A Short Liszt of The Greatest Pianist Who Ever Lived

And today, I start a short series of posts over the man pianists have idolized for the last hundred years or so–Franz Liszt. The hungarian composer and virtuoso who lived from 1811 to 1886 was, without a doubt, the only true and complete master that the piano has ever known.

I’m not kidding.

Rather than bore you with a history lesson that you could easily garner from Wikipedia, I present to you a great example of just how masterful and virtuosic this man actually was.

Any musician will tell you that one of the most difficult skills to develop is the ability to read a piece of music directly at sight. Lizst was not only the greatest pianist to ever play the instrument, but also undoubtedly the greatest sight reader that ever lived. An example of his prowress? Well, in 1870, Liszt met fellow composer and pianist Edvard Greig in Rome. Remember Grieg? He’s the “In the Hall of the Mountain King” guy. Well, when Grieg met Liszt, he presented Liszt with his then manuscript for his piano concerto in A minor for Liszt’s appraisal. Lizst then proceeded to sit at the piano and sight read the entire concerto with no mistakes.


Grieg’s reaction to this?

“He was literally over the whole keyboard at once, without missing a note. And how he did play, with grandeur, beauty, genius, and unique comprehension. I think I laughed, laughed like an idiot.”

Friends would later say how Grieg confided in them that after this session, he began to fall into a vicious cycle of serious self doubt, proclaiming that certainly his concerto was “too easy” if someone was able to read it at sight. He would never complete another piano concerto afterwards.

Was it too easy though? Or was Liszt just a “super human?”

Well, I leave it to your appraisal. Here’s the gratuitous YouTube clip of Grieg’s concerto. It certainly doesn’t sound “easy” to my ear.



Another Relationship Between Music and Law(yer Jokes)

“A lawyer’s relationship to justice and wisdom is on a par with a piano tuner’s relationship to a concert. He neither composes the music, nor interprets it-he merely keeps the machinery running.”

–Lucille Kallen

In my opinion (as a piano tuner), spot on..


A Little Ragged Around the Edges

And here folks, is the very song that started the craze of the early 1900’s that was known as ‘Ragtime.’ Ragtime is in and of itself a genre with wholly African/African American roots, with it’s playful, heavily syncopated melodies and giant leaping harmonies in the bass.
The undisputed ‘king’ of all of the ragtime composers was Scott Joplin, (1867-1917) whose two most famous compositions “Maple Leaf Rag” and “The Entertainer” still make his name well known across the United States and around the world. The former, “Maple Leaf Rag” was written in 1899 and has served as a major influence for all future rags and ragtime composers. This is from a piano roll cut by Joplin himself in 1916. Sadly, at the time the roll was made, Joplin was suffering from the latter stages of Syphilis, which would claim his life the following year.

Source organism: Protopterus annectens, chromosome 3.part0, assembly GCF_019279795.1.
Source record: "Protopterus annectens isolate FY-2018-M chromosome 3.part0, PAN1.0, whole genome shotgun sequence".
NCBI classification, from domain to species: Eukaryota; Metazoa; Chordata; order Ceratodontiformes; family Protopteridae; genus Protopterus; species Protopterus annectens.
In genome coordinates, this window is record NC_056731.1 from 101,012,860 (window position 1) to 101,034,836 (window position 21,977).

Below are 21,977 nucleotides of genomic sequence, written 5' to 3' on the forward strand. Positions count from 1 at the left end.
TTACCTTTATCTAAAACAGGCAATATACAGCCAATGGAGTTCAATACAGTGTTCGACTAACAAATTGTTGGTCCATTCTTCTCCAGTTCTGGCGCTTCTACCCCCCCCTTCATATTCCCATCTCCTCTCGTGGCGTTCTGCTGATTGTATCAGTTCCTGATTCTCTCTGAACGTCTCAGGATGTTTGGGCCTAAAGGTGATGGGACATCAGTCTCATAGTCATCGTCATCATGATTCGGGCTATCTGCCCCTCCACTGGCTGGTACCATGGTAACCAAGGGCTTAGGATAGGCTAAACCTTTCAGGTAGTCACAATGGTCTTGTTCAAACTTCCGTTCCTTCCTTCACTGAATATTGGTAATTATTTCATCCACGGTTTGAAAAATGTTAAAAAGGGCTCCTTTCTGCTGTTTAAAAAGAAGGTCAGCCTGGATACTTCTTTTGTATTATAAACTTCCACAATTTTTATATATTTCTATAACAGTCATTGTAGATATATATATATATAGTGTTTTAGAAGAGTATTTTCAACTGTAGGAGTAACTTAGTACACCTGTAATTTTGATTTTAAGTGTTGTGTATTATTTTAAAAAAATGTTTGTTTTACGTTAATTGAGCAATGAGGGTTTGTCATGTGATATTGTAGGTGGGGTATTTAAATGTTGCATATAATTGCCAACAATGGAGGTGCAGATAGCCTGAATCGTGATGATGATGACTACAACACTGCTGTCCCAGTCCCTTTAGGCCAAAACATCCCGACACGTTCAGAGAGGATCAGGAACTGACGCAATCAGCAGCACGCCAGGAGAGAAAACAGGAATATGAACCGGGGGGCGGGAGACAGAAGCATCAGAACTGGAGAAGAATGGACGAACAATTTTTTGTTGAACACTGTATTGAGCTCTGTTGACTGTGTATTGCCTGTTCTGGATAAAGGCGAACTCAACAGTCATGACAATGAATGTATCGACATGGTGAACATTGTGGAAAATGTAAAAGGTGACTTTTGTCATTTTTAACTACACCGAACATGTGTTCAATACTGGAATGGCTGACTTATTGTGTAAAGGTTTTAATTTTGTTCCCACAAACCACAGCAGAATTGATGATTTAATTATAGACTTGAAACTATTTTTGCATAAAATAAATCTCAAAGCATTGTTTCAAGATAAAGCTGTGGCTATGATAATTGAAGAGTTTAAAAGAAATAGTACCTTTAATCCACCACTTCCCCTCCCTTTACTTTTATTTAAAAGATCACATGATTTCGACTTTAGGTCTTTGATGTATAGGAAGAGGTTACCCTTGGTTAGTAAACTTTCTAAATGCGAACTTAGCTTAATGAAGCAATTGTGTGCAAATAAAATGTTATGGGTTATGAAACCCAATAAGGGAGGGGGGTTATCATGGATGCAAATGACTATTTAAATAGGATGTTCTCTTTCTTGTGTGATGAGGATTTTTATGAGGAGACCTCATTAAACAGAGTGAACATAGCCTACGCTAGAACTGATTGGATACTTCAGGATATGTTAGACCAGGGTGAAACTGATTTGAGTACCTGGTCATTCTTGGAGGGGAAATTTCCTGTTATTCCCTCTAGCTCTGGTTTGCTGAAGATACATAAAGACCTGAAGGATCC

“The Maple Leaf Rag” would remain as Joplin’s favorite of all his compositions, and one of his dying requests to his wife was that it be played at his funeral. This never came to fruition, and Joplin’s widow, Belle, would, for the rest of her life, express extreme regret over not honoring her husband’s wish.

Gerswhin Plays Gershwin

A long listen, but well worth it. We’ve all probably heard “cleaner” and more “sophisticated” performances of “Rhapsody in Blue,” but of all of the performances/arrangements out there, this is my favorite: raw, quirky, rambunctious–just like Gershwin wrote it. This is the Colombia Records Jazz band with a cut of the piano roll made by Gershwin himself (orchestra parts played by the piano are cut) super-imposed around the orchestra. The first performance, after all, consisted of orchestration arranged from a scribbled second piano part, while Gershwin improvised on the piano. Enjoy!

Long Live the Player Piano!

Why It’s Important to Keep Your Piano in Tune

ImagePeople see the statement: “Tune your piano twice a year,” and often say to themselves: “why?” Perhaps you had your piano tuned a few years ago, and it still sounds okay. Or perhaps your piano was tuned the last time that it was moved, but you don’t play it much, so it should be just fine, right?

Well…not so much, actually.

There are many outside factors that affect the tuning of a piano, the two most important being how much the instrument is played, and the changes of the weather.

Humidity and temperature change rapidly with the change of seasons (summer and winter) and the change in conditions in the atmosphere, (especially when you use central heating/air conditioning,) wreak havoc on your piano.